Richard Bain's guilty verdict 'doesn't take away the pain' for survivor Dave Courage
Parti Québécois shooter found guilty of 2nd-degree murder for death of stagehand Denis Blanchette
This article was originally published Aug. 24. We are re-publishing it today to mark the anniversary of the shooting outside the Metropolis concert hall.
Dave Courage survived the midnight shooting outside Montreal's Metropolis concert hall in 2012, but his friend did not, and no verdict will change that.
"It doesn't take away the pain," Courage told CBC News just hours after a jury found Richard Bain guilty of second-degree murder and three counts of attempted murder.
For Courage, it's been almost four years of waiting and wondering if his shooter would be found guilty, or would be allowed to walk free.
"I've been subconsciously waiting. It's been haunting me enormously ever since," Courage told CBC News in a sit-down interview the morning after the verdict.
"It's been a long four years. It's been very long."
Courage says it's only half over now. He's still waiting to see what kind of sentence Bain gets for his crimes.
"He could be out in six [years]. I won't be happy. If he's in there for 25 years with a lot of help, super. He can come out when he's 86."
Courage wants his shooter — the man who murdered his friend — to be in prison for life. But he also wants Bain to get the psychological help and support he needs.
"If we could take care of everyone's needs better, maybe things like that wouldn't have happened. But it's too late to think like that."
Courage was one of roughly a dozen stagehands who were standing outside the back door of the Metropolis just before midnight on Sept. 4, 2012.
The group was waiting for newly elected premier Pauline Marois to finish her election-night victory speech, so they could go inside and take down the set.
While they waited, some of them chatting and smoking, Bain approached in a bathrobe and a ski mask, armed with a semi-automatic rifle and a handgun.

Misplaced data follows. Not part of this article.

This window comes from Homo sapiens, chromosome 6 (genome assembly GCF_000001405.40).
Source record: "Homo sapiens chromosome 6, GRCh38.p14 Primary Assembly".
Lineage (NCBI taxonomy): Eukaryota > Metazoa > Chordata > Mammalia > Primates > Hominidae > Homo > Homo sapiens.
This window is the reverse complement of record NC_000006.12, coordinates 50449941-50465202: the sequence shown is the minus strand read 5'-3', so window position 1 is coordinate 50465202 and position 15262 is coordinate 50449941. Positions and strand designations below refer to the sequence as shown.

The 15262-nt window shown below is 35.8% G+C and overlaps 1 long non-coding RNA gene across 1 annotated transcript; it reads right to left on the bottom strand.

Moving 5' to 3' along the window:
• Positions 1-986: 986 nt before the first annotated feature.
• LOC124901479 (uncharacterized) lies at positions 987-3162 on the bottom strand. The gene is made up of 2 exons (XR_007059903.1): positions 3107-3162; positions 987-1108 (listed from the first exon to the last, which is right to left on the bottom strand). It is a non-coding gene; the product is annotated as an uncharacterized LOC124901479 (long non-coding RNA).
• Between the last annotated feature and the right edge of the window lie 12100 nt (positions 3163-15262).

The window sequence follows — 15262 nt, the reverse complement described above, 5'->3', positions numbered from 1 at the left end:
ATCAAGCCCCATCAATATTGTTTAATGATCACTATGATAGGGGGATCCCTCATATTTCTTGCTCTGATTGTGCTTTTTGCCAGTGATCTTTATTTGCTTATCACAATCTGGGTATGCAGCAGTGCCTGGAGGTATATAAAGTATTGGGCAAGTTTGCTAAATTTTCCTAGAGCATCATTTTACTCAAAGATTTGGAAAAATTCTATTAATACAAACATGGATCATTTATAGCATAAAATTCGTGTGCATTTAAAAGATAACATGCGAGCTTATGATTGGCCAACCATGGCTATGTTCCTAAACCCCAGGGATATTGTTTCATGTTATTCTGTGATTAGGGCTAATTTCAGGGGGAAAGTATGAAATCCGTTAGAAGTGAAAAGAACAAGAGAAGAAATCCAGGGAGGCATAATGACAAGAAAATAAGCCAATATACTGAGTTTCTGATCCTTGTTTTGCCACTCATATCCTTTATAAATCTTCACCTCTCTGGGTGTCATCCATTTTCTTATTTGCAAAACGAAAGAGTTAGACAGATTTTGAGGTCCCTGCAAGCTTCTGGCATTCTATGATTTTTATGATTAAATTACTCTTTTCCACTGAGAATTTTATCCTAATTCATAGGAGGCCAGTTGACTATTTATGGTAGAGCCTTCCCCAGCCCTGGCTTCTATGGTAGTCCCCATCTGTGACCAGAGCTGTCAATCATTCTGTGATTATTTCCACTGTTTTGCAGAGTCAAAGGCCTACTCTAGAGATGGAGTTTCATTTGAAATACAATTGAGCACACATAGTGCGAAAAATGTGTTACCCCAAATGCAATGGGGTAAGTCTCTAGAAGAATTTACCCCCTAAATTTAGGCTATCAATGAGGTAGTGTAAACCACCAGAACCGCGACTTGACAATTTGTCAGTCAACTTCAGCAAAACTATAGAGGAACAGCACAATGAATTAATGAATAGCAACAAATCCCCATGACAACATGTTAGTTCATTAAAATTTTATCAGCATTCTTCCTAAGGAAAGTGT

He let off a single shot — a military grade bullet with a steel core — that pierced Denis Blanchette's chest, killing him, and then pierced Courage's hip, shattering his tailbone.
"Everything really freaking hurts," Courage says.
He's still in constant physical pain. It hurts to stand, to sit, to do basically anything.
"It really sucks."
Dave Courage has a message for his shooter
When asked if he had any words for his shooter, Courage said this:
"You didn't have to do what you did. You did what you did. Now it's done. So live with the consequences."
"Hopefully one day he apologizes sincerely. Not just for killing Denis, not just for shooting me, but apologizing for causing the disturbance that he did."
Courage referred to Bain's now infamous words, which he yelled out moments after the shooting "The English are waking up."
"He didn't wake anybody up … he set us back about 10 years," Courage says, adding that he believes Quebecers and Montrealers won't allow themselves to be divided like that.
"People will realize that it's a love and let love society … Hopefully people get it.
Tears, but no words
Diane Blanchette, the sister of the man Bain killed, spent the last weeks of her summer dutifully reporting to court every morning, sitting patiently in the silent courtroom and waiting.
For 10 days in a row, she went home without an answer, but on the 11th day the jury finally delivered its verdict.
While Diane shied away from speaking to the media, her face showed a mixture of relief and pain.
As the courtroom emptied, Diane reached over and hugged her brother's friend Gael Ghiringhelli, and she allowed herself to cry in the courtroom for the first time.
Later, outside the courtroom, Ghiringhelli spoke on behalf of the group of stagehands who were there on the deadly night.
"It's been almost four years … four years of waiting for answers, four years of waiting to know what happened, four years of suffering," he said.
"Today a page is turned. Denis can rest in peace ... I'm thinking of Dave as well."
Ghiringhelli also had a message for Quebecers at large.
"I hope, above all, that it will quiet certain animosities between people who don't understand one another — from different backgrounds, from different ways of thinking, different cultures," he said.